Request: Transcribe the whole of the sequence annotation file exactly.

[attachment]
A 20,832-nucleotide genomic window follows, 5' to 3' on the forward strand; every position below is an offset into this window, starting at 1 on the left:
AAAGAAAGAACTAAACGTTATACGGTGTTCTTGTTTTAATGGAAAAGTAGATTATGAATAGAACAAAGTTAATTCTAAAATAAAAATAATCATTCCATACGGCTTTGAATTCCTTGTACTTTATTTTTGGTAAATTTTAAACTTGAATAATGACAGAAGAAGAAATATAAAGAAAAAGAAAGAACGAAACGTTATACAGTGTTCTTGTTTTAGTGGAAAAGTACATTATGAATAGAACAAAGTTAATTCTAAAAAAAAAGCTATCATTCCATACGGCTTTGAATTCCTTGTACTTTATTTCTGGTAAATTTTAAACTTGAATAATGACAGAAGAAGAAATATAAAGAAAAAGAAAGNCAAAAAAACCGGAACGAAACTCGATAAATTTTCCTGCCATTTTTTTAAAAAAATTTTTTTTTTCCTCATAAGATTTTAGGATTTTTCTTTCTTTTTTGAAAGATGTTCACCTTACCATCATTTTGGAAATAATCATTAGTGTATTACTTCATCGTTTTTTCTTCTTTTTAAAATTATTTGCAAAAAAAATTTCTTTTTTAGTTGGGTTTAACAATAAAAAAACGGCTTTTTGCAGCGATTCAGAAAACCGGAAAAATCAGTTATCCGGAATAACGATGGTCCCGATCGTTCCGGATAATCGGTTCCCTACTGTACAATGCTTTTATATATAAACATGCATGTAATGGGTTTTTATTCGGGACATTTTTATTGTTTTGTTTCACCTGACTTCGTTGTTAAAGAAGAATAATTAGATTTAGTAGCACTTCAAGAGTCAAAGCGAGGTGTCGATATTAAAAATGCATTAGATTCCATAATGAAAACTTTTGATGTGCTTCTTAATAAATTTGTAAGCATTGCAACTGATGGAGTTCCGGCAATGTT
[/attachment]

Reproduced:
A 20,832-nucleotide genomic window follows, 5' to 3' on the forward strand; every position below is an offset into this window, starting at 1 on the left:
AAAGAAAGAACTAAACGTTATACGGTGTTCTTGTTTTAATGGAAAAGTAGATTATGAATAGAACAAAGTTAATTCTAAAATAAAAATAATCATTCCATACGGCTTTGAATTCCTTGTACTTTATTTTTGGTAAATTTTAAACTTGAATAATGACAGAAGAAGAAATATAAAGAAAAAGAAAGAACGAAACGTTATACAGTGTTCTTGTTTTAGTGGAAAAGTACATTATGAATAGAACAAAGTTAATTCTAAAAAAAAAGCTATCATTCCATACGGCTTTGAATTCCTTGTACTTTATTTCTGGTAAATTTTAAACTTGAATAATGACAGAAGAAGAAATATAAAGAAAAAGAAAGNCAAAAAAACCGGAACGAAACTCGATAAATTTTCCTGCCATTTTTTTAAAAAAATTTTTTTTTTCCTCATAAGATTTTAGGATTTTTCTTTCTTTTTTGAAAGATGTTCACCTTACCATCATTTTGGAAATAATCATTAGTGTATTACTTCATCGTTTTTTCTTCTTTTTAAAATTATTTGCAAAAAAAATTTCTTTTTTAGTTGGGTTTAACAATAAAAAAACGGCTTTTTGCAGCGATTCAGAAAACCGGAAAAATCAGTTATCCGGAATAACGATGGTCCCGATCGTTCCGGATAATCGGTTCCCTACTGTACAATGCTTTTATATATAAACATGCATGTAATGGGTTTTTATTCGGGACATTTTTATTGTTTTGTTTCACCTGACTTCGTTGTTAAAGAAGAATAATTAGATTTAGTAGCACTTCAAGAGTCAAAGCGAGGTGTCGATATTAAAAATGCATTAGATTCCATAATGAAAACTTTTGATGTGCTTCTTAATAAATTTGTAAGCATTGCAACTGATGGAGTTCCGGCAATGTT